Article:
Wednesday, 9 January 2013


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Ladybirds are small, brightly coloured beetles, often seen on green plants in large numbers eating their way through colonies of greenfly. They are also referred to as ladybugs in some parts of the world, but the term ladybird is preferred by entomologists as they are not true bugs. They are seen as good neighbours by gardeners and farmers, and are often actively encouraged to aid pest control.

Ladybirds are small insects ranging from 1-10 mm long and come in a wide range of bright colours and patterns. These patterns, usually black or orange or yellow, are known as warning colouration because they warn enemies of the insects unpleasant taste. If attacked, a ladybird defends itself by reflex bleeding, oozing blood from its leg joints. This blood contains unpleasant substance called coccinelline, which repels ants and most birds.

Ladybirds tend to be abundant in the temperate climate of Europe and North America, although they are found in most parts of the world. There are 88 species of ladybirds in central and northern Europe, and 43 species in Britain alone. Most European ladybirds are found in their largest numbers in habitats that have been changed by man, such as forestry plantation, neglected gardens, waste areas full of weeds and nettle-beds. This is because their primary source of food, aphids, habit these areas.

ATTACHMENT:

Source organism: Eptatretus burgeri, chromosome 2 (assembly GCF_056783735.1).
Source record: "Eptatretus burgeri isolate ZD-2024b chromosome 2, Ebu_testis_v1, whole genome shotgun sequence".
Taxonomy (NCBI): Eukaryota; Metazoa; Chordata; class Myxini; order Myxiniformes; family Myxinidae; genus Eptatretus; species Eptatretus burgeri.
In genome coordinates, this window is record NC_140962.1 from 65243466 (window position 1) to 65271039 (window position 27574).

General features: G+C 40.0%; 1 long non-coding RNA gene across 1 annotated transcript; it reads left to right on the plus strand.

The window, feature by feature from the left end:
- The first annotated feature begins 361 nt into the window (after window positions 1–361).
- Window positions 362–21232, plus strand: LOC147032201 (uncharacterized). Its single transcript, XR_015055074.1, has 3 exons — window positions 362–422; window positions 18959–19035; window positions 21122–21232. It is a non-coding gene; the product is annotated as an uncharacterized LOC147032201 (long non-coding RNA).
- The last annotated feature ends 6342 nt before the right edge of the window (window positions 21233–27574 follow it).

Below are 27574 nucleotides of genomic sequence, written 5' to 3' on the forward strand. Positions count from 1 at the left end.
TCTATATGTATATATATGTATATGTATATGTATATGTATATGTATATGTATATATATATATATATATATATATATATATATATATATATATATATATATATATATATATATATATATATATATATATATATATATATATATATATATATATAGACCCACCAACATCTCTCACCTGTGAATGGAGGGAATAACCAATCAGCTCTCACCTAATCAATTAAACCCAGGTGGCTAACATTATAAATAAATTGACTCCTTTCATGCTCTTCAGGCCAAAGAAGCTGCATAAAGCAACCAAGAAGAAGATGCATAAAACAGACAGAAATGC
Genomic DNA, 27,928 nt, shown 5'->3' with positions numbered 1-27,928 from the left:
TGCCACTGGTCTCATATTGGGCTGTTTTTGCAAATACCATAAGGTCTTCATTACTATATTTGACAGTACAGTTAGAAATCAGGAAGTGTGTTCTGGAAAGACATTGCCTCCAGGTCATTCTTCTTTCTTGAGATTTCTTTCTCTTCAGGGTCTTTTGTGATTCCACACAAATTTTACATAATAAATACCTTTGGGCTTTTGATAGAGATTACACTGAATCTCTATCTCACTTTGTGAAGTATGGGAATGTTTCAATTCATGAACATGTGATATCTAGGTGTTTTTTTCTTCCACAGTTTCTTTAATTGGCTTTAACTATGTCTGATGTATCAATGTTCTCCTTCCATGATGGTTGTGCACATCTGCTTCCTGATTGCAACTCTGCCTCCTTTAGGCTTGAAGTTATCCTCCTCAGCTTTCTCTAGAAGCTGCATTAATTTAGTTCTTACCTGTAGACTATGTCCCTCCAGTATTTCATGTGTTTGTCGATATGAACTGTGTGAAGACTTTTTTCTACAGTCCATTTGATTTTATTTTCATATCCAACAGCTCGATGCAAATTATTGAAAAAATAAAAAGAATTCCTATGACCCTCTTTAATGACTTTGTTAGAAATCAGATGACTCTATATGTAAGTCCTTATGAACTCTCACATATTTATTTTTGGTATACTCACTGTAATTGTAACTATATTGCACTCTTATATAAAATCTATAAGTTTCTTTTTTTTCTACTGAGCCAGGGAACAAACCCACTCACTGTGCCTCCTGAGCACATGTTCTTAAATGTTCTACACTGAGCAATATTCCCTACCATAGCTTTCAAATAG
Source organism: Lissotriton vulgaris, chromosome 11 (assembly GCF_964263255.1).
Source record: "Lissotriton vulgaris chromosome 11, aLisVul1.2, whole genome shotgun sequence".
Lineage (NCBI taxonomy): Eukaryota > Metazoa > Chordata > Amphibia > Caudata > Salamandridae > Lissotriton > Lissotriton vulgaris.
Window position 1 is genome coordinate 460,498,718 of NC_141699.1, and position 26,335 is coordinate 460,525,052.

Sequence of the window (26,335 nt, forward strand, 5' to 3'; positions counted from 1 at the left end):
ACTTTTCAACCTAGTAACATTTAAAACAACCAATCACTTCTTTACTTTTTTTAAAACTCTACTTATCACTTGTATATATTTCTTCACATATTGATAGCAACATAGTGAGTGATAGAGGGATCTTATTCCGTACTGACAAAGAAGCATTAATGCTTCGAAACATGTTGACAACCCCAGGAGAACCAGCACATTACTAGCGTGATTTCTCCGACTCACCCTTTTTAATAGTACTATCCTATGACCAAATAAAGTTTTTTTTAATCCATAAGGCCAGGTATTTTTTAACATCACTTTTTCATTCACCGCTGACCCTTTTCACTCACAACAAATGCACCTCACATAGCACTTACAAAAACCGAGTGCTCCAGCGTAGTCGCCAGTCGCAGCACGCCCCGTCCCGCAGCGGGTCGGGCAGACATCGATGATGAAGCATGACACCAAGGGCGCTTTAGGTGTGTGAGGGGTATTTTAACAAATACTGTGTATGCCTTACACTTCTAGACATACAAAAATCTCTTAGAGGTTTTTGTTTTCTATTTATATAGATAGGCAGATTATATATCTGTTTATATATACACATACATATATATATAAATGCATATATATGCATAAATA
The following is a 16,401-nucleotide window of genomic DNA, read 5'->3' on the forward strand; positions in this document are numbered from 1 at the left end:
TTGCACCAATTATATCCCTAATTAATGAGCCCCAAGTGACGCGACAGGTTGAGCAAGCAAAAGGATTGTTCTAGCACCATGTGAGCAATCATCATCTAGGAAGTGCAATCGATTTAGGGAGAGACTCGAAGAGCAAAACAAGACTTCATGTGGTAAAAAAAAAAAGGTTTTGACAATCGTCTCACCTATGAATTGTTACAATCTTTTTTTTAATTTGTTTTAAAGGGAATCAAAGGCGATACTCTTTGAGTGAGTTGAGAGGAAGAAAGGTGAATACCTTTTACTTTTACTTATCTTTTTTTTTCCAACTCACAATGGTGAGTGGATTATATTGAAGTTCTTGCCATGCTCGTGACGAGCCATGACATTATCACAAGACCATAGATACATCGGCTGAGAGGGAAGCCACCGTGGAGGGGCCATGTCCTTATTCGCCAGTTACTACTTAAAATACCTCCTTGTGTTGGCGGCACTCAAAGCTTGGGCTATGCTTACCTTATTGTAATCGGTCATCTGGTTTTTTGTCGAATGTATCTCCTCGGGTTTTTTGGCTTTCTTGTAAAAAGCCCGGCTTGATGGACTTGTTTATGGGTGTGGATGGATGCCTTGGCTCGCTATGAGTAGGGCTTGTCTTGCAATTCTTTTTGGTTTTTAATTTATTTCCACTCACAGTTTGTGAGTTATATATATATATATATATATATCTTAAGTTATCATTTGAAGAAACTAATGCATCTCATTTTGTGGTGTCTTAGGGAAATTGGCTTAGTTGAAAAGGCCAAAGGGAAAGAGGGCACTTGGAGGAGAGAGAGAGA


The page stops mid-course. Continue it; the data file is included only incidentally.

Most ladybirds feed almost exclusively on aphids (also known as greenfly of black fly). Aphids are slow-moving and defenceless insects found feeding on many garden plants and trees. Ladybird larvae have a huge appetite and eat more aphids than the adult insects, up to 40 aphids a day. If the supply of aphids runs low then they will start to eat other, smaller ladybird larvae.

Ladybirds have a lifespan of approximately 2 years. The whole lifecycle of the ladybirds takes from four to seven weeks, so several generations can be produced in one summer. Most ladybirds mate in the spring of summer. The female lays a cluster of between 3-300 eggs (depending on species). These are laid in batches, usually as near as possible to colonies of aphids. Typically the eggs hatch in five to eight days and pupate 10-15 days, usually in quite an exposed spot.

Ladybirds can be found at any time of year, but they are cold blooded and hibernate in winter. The best way to find a ladybird is to wait for their active period during the warmer months and look for plants which aphids commonly feed on such as roses, sherry trees and broad bean plants. A close inspection of these may reveal clusters of orange ladybird eggs. In the British isles the most common larger species of ladybird, the seven spot coccinella 7-punctata, often hibernates in the open, fully exposed to view.

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World largest insect

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